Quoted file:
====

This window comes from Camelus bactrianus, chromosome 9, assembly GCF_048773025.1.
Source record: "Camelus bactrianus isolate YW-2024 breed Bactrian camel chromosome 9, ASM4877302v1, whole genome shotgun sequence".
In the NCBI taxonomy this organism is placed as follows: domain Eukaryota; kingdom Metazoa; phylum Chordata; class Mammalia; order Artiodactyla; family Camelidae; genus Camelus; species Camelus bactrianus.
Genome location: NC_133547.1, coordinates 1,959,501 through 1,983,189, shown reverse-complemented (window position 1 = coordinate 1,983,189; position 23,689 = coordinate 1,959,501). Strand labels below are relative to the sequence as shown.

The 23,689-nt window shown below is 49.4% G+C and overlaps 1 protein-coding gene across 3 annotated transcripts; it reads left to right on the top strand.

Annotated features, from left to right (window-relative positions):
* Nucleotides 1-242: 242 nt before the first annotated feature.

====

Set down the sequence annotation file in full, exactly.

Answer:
This window comes from Camelus bactrianus, chromosome 9, assembly GCF_048773025.1.
Source record: "Camelus bactrianus isolate YW-2024 breed Bactrian camel chromosome 9, ASM4877302v1, whole genome shotgun sequence".
In the NCBI taxonomy this organism is placed as follows: domain Eukaryota; kingdom Metazoa; phylum Chordata; class Mammalia; order Artiodactyla; family Camelidae; genus Camelus; species Camelus bactrianus.
Genome location: NC_133547.1, coordinates 1,959,501 through 1,983,189, shown reverse-complemented (window position 1 = coordinate 1,983,189; position 23,689 = coordinate 1,959,501). Strand labels below are relative to the sequence as shown.

The 23,689-nt window shown below is 49.4% G+C and overlaps 1 protein-coding gene across 3 annotated transcripts; it reads left to right on the top strand.

Annotated features, from left to right (window-relative positions):
* Nucleotides 1-242: 242 nt before the first annotated feature.